International Literacy Day 2023: Why is it observed on 8th September?



The International Literacy Day (ILD) is observed on September 8 every year. This international observance day serves as a global reminder of the critical significance of literacy as a fundamental human right. This day aims to promote literacy efforts and contribute to the development of more enlightened and sustainable societies. The United Nations Educational, Scientific and Cultural Organisation (UNESCO) plays a central role in organising ILD celebrations, which take place at global, regional, national, and community levels worldwide.
International Literacy Day 2023: What’s the theme?
The United Nations (UN) regards literacy as a central pillar in endowing individuals with the pertinent knowledge, skills, and proficiencies necessary for reshaping education. International Literacy Day 2023 is observed in the pursuit of UN’s Sustainable Development Goal 4 (SDG-4), which underscores the significance of education and lifelong learning. It also provides an occasion to contemplate the role of literacy in constructing societies that are more inclusive, tranquil, equitable, and enduring.
The chosen theme for International Literacy Day 2023 is ‘Promoting literacy for a world in transition: Building the foundation for sustainable and peaceful societies’. This year, ILD holds a particular significance as it is a halfway point in the journey towards the 2030 Global Agenda for Sustainable Development and the attainment of the 17 Sustainable Development Goals (SDGs) that the international community committed to eight years ago.
International Literacy Day 2023: What are the goals?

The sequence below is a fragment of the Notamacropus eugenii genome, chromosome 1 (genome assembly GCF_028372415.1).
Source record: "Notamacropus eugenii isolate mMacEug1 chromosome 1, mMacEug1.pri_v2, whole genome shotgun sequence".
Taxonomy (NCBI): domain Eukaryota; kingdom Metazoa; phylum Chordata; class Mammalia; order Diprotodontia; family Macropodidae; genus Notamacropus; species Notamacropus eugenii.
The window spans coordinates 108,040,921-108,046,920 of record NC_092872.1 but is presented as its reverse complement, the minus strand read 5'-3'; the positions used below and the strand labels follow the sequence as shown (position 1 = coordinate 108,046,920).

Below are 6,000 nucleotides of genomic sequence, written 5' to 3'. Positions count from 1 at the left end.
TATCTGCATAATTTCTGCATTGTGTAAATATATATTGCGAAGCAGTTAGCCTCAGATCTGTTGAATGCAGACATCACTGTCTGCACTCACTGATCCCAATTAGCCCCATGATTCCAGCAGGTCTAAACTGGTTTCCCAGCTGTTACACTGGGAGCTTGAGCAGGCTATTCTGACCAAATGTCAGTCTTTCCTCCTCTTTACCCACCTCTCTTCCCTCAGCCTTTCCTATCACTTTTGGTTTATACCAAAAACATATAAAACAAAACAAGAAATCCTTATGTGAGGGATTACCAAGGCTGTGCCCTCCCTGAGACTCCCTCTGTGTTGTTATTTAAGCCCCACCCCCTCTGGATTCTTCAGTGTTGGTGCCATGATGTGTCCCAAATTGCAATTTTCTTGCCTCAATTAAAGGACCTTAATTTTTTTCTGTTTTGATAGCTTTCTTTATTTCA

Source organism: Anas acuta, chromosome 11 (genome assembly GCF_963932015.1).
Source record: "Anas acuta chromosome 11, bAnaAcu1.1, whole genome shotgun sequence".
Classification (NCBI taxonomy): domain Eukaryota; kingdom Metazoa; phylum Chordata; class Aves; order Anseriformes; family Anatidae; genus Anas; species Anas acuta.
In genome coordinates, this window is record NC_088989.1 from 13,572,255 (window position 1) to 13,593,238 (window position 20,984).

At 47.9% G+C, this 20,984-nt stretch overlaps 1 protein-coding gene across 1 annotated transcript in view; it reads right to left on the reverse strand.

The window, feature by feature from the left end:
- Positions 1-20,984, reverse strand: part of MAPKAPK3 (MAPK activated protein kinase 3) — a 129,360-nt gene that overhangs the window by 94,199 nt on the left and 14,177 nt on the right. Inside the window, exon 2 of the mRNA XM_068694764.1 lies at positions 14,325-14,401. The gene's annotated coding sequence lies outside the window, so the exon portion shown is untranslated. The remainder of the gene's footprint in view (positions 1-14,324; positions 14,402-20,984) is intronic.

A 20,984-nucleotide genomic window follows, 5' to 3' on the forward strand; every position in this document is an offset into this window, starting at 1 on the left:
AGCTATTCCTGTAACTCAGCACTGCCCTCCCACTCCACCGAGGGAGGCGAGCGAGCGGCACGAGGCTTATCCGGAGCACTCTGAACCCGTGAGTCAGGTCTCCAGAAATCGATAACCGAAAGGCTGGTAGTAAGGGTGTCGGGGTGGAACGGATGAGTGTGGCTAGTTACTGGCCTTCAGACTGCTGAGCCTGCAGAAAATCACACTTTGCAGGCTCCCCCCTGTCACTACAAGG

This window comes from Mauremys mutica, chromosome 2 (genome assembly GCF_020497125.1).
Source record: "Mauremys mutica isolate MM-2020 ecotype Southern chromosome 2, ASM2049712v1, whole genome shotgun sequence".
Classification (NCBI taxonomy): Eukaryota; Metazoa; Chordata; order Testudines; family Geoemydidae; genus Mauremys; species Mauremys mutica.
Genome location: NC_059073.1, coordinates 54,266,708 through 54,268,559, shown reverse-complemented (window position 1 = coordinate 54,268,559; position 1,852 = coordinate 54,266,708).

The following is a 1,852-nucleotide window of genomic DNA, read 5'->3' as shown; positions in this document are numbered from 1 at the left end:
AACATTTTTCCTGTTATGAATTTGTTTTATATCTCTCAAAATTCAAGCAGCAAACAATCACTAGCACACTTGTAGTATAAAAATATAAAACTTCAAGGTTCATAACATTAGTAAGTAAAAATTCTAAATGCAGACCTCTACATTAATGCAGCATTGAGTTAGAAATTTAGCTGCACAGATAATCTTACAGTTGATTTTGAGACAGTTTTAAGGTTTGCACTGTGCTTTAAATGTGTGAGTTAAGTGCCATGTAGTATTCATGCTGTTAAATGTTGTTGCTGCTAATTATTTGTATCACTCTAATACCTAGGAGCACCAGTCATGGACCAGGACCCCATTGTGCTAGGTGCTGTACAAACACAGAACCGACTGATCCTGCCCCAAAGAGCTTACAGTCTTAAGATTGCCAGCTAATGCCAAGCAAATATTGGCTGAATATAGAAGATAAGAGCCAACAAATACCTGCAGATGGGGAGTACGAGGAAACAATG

According to UNESCO, the primary anticipated results of ILD 2023 encompass:

  • Elevating awareness regarding literacy promotion as a “two-way process,” wherein both “literacy and numeracy learning” and “progress in various aspects of development and peace” synergistically support lifelong learning.
  • Identification and dissemination of pertinent knowledge, experiences, and solutions that unlock the transformative potential of literacy, spanning system enhancements, program effectiveness, content enrichment, and practical applications, all contributing to the advancement of more sustainable and harmonious societies.
  • Encouraging cooperation and the formation of partnerships dedicated to the promotion of literacy, emphasising the collaborative efforts required to achieve this crucial goal.

Inception of ILD
On 8th September, 1965, the inaugural World Congress of Ministers of Education had convened in Tehran, marking the first-ever gathering dedicated to the international discussion on educational programmes. The purpose of this occasion was to focus on the value of literacy for individuals, communities, and the society as a whole and recognise it as the gateway to a well-educated and effective society.
As a result of this recognition, UNESCO, during its 14th Session in November 1966, formally designated September 8th as International Literacy Day. Since then, the majority of member countries of the UN have observed this day each year. At its core, the observance of ILD aims to reinforce public opinion in support of the ongoing endeavours against illiteracy. The inaugural celebration of International Literacy Day took place in 1967, marking the beginning of this annual tradition.
How can you contribute to this global effort?
As a student, there are various ways to actively engage in making a positive impact on the society. One of them is by participating in discussions on the ongoing literacy issues. These discussions not only provide an opportunity to listen and learn about the challenges our world faces but also encourage critical thinking about potential solutions. Moreover, if you possess a unique perspective or innovative solutions, you can contribute to these discussions, fostering a collaborative environment for problem-solving.
In addition to participating in discussions, students can also contribute to the betterment of society by donating books to public libraries, donation centres, adoption centres, or any other places where children and individuals from diverse backgrounds can access these books. This facilitates the spread of knowledge, expanding horizons, empowering others to learn more about the world around them.





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